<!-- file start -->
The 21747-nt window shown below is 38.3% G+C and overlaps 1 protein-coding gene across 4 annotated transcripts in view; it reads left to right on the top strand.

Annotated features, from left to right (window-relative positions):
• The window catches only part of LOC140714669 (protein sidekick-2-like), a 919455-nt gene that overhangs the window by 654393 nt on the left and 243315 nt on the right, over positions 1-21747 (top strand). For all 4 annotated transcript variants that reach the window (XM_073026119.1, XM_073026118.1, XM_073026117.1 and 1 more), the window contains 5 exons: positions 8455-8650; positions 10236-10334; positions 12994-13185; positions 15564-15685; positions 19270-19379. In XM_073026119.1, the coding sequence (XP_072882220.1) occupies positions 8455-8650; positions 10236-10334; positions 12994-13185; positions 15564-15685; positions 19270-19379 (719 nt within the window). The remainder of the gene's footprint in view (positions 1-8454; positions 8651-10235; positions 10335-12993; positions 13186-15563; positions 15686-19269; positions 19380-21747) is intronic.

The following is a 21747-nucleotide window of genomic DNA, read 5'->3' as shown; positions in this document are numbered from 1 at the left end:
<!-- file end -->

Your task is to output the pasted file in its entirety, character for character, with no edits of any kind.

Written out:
The 21747-nt window shown below is 38.3% G+C and overlaps 1 protein-coding gene across 4 annotated transcripts in view; it reads left to right on the top strand.

Annotated features, from left to right (window-relative positions):
• The window catches only part of LOC140714669 (protein sidekick-2-like), a 919455-nt gene that overhangs the window by 654393 nt on the left and 243315 nt on the right, over positions 1-21747 (top strand). For all 4 annotated transcript variants that reach the window (XM_073026119.1, XM_073026118.1, XM_073026117.1 and 1 more), the window contains 5 exons: positions 8455-8650; positions 10236-10334; positions 12994-13185; positions 15564-15685; positions 19270-19379. In XM_073026119.1, the coding sequence (XP_072882220.1) occupies positions 8455-8650; positions 10236-10334; positions 12994-13185; positions 15564-15685; positions 19270-19379 (719 nt within the window). The remainder of the gene's footprint in view (positions 1-8454; positions 8651-10235; positions 10335-12993; positions 13186-15563; positions 15686-19269; positions 19380-21747) is intronic.

The following is a 21747-nucleotide window of genomic DNA, read 5'->3' as shown; positions in this document are numbered from 1 at the left end: